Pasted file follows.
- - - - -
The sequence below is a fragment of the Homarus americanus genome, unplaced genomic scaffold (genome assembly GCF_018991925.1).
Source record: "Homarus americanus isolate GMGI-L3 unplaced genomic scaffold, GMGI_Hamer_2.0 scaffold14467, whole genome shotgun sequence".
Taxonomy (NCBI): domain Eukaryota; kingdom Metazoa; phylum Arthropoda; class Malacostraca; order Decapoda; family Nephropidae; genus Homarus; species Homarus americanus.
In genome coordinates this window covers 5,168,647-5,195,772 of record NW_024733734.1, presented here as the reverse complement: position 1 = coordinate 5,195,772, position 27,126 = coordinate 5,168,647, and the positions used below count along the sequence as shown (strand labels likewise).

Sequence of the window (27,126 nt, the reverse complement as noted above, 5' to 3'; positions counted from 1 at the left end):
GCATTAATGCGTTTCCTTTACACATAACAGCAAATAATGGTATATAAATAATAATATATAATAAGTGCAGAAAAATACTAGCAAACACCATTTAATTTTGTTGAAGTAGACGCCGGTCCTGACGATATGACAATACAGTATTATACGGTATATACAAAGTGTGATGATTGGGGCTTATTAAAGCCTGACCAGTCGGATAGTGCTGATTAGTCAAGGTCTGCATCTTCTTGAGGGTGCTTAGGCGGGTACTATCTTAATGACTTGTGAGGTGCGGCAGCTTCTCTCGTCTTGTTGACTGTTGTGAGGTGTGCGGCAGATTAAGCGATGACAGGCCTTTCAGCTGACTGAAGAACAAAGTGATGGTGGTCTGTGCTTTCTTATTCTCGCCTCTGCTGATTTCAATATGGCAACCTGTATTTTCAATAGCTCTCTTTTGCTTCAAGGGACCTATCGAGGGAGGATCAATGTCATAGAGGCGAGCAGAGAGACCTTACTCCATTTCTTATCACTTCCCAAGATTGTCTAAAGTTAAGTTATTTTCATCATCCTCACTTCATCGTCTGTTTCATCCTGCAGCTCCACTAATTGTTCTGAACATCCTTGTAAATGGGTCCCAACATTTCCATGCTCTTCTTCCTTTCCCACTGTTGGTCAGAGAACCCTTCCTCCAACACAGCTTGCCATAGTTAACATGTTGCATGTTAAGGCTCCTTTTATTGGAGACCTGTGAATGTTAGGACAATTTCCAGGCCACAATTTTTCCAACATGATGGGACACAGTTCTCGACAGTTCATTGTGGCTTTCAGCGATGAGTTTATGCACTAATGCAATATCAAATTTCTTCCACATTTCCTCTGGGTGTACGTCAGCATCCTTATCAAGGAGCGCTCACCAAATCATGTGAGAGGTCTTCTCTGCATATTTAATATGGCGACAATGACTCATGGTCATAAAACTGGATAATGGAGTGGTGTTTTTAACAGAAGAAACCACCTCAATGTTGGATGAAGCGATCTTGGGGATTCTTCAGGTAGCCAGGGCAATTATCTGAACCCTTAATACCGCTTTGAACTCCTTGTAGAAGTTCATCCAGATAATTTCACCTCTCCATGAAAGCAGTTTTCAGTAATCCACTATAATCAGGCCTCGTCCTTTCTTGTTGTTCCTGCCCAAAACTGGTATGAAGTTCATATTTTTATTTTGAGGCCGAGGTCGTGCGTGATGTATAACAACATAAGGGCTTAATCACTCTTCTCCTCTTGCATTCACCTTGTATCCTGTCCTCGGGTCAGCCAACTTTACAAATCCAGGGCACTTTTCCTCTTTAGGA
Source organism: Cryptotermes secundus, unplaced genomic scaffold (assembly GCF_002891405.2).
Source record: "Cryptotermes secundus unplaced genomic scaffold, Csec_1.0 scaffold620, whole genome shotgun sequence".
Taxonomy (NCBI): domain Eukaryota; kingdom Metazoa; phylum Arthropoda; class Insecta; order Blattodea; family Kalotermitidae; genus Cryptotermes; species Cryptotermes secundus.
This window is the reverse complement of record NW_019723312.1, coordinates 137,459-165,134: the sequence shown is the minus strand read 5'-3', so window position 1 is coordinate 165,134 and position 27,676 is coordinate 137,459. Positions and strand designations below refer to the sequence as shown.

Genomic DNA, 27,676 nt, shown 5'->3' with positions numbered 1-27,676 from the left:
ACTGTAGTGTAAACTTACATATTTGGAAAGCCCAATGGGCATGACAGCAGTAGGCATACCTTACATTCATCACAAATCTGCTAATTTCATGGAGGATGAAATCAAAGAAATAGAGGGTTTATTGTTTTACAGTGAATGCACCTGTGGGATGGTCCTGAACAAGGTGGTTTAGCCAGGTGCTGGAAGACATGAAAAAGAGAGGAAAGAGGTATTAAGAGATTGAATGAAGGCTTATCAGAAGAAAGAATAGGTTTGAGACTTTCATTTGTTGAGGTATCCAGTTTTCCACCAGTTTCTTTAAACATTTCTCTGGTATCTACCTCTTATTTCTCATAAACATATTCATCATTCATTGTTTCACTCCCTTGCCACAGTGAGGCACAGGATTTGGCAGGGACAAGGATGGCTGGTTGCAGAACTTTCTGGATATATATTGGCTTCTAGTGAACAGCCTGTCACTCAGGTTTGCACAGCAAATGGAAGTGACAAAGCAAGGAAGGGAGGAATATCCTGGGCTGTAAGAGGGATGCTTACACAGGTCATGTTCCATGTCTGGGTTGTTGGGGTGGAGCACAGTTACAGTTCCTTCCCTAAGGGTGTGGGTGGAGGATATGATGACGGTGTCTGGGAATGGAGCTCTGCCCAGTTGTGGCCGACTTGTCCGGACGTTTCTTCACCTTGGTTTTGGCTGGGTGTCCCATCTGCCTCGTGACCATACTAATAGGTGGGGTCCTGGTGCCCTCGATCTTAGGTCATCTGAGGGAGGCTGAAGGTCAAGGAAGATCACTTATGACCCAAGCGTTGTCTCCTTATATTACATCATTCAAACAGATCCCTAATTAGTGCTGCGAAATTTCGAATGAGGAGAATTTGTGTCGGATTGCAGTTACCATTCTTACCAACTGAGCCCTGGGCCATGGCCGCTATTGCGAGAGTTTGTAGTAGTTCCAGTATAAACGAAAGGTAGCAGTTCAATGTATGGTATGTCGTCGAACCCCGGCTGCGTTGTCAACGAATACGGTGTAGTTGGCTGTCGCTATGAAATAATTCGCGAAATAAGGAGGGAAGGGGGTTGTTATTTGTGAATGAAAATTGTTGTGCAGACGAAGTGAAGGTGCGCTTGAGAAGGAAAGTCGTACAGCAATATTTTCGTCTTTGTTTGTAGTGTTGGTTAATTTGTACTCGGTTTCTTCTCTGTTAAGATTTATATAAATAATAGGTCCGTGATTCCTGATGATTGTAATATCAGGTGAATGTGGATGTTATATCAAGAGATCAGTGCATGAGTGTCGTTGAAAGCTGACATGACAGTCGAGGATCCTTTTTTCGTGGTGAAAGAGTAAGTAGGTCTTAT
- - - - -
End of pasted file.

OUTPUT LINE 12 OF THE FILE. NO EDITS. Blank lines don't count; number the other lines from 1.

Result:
ACTGTAGTGTAAACTTACATATTTGGAAAGCCCAATGGGCATGACAGCAGTAGGCATACCTTACATTCATCACAAATCTGCTAATTTCATGGAGGATGAAATCAAAGAAATAGAGGGTTTATTGTTTTACAGTGAATGCACCTGTGGGATGGTCCTGAACAAGGTGGTTTAGCCAGGTGCTGGAAGACATGAAAAAGAGAGGAAAGAGGTATTAAGAGATTGAATGAAGGCTTATCAGAAGAAAGAATAGGTTTGAGACTTTCATTTGTTGAGGTATCCAGTTTTCCACCAGTTTCTTTAAACATTTCTCTGGTATCTACCTCTTATTTCTCATAAACATATTCATCATTCATTGTTTCACTCCCTTGCCACAGTGAGGCACAGGATTTGGCAGGGACAAGGATGGCTGGTTGCAGAACTTTCTGGATATATATTGGCTTCTAGTGAACAGCCTGTCACTCAGGTTTGCACAGCAAATGGAAGTGACAAAGCAAGGAAGGGAGGAATATCCTGGGCTGTAAGAGGGATGCTTACACAGGTCATGTTCCATGTCTGGGTTGTTGGGGTGGAGCACAGTTACAGTTCCTTCCCTAAGGGTGTGGGTGGAGGATATGATGACGGTGTCTGGGAATGGAGCTCTGCCCAGTTGTGGCCGACTTGTCCGGACGTTTCTTCACCTTGGTTTTGGCTGGGTGTCCCATCTGCCTCGTGACCATACTAATAGGTGGGGTCCTGGTGCCCTCGATCTTAGGTCATCTGAGGGAGGCTGAAGGTCAAGGAAGATCACTTATGACCCAAGCGTTGTCTCCTTATATTACATCATTCAAACAGATCCCTAATTAGTGCTGCGAAATTTCGAATGAGGAGAATTTGTGTCGGATTGCAGTTACCATTCTTACCAACTGAGCCCTGGGCCATGGCCGCTATTGCGAGAGTTTGTAGTAGTTCCAGTATAAACGAAAGGTAGCAGTTCAATGTATGGTATGTCGTCGAACCCCGGCTGCGTTGTCAACGAATACGGTGTAGTTGGCTGTCGCTATGAAATAATTCGCGAAATAAGGAGGGAAGGGGGTTGTTATTTGTGAATGAAAATTGTTGTGCAGACGAAGTGAAGGTGCGCTTGAGAAGGAAAGTCGTACAGCAATATTTTCGTCTTTGTTTGTAGTGTTGGTTAATTTGTACTCGGTTTCTTCTCTGTTAAGATTTATATAAATAATAGGTCCGTGATTCCTGATGATTGTAATATCAGGTGAATGTGGATGTTATATCAAGAGATCAGTGCATGAGTGTCGTTGAAAGCTGACATGACAGTCGAGGATCCTTTTTTCGTGGTGAAAGAGTAAGTAGGTCTTAT